Many movies this summer feature fantasy characters inhabiting a fantastic world created in the filmmaker’s mind. Fantasy fiction is the choice of young adult readers who pore over lengthy descriptions of future life. Oddly enough, many of the fantasy worlds of the future seem to resemble one another. The same electronic doors slide open to admit the threatening villain’s as did a generation ago in Star Trek. Human imagination, after all, has its limits and Utopian futures go through cycles often offering predictable versions of what life will be like.
More surprising than fantastic futures are the forgotten realities of the past. “The past is a foreign country” as L.P. Hartley wrote, but few people take the time to understand how different it was. We assume that the people who lived years ago and wore funny clothes were in fact thinking and feeling just as we do. But when we read the books and letters they wrote, we are constantly being reminded that the past is far different from what we consider normal today. Even the small things like being able to contact friends and family at a moment’s notice is something that seems natural today. How did people get along without it?
When I was researching background for my first Charlotte Edgerton book, A Death in Utopia, set in the 1840s, I found the forgotten histories of the times an amazing treasure trove of trivia that brought the past alive. It wasn’t the detailed histories of presidents and society women
that gave me a sense of what was going on, but the long-forgotten memoirs and collections of letters from ordinary people that helped. In a book called My Friends at Brook Farm (1912) I learned that the young people who lived in that Utopian community had the same desire to be in contact with their friends as today’s teenagers do. John Van de Zee Sears describes the “peculiar whistle” they used to signal to a friend that they were near, and the answering whistle the friend would use to respond. This detail made the Farm community come alive to me in a way that formal histories never could.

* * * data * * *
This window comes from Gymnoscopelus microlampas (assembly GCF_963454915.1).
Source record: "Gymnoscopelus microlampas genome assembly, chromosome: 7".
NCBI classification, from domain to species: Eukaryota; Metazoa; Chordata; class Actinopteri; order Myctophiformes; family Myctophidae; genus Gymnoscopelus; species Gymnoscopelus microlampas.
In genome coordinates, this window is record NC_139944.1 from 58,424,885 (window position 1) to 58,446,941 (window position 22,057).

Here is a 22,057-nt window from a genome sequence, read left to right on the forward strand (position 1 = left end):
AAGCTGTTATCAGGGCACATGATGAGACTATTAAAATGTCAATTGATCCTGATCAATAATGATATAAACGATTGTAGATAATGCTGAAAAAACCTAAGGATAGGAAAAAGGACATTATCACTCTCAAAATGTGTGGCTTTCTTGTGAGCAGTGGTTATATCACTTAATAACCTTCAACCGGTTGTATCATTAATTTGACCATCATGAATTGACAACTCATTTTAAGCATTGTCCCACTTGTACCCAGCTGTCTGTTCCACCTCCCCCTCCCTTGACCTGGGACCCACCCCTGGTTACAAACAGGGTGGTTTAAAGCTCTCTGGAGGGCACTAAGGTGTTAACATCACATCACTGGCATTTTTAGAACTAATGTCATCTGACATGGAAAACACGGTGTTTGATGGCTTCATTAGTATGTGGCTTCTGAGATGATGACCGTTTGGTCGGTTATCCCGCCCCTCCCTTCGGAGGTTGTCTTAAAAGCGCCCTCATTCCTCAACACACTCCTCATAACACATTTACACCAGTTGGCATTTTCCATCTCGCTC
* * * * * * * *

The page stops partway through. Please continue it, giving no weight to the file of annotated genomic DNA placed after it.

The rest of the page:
Letters and diaries from the past record the way people felt about other people—sometimes far differently from the way we feel today. Van de Zee Sears tells us that “racial prejudice was cherished as a virtue” so his friends who lived in upstate New York in a Dutch settlement worried when he was sent to school among strangers in Massachusetts. To the New Yorkers with their Dutch roots, the people at Brook Farm were “English, that is to say, foreigners, strangers”. For a Dutch American to live among them was a big step. Knowing that helps us understand how long it took for Americans to embrace the diverse society the country was becoming.
A recent column in the Washington Post is a good reminder that even Benjamin Franklin and other founding fathers were far more provincial in their outlook than would be acceptable today. It is good to remember that the men who wrote our constitution were not 21st century men in funny clothes, but people whose lives and ideas were as different from ours as we are from the Martians in science fiction.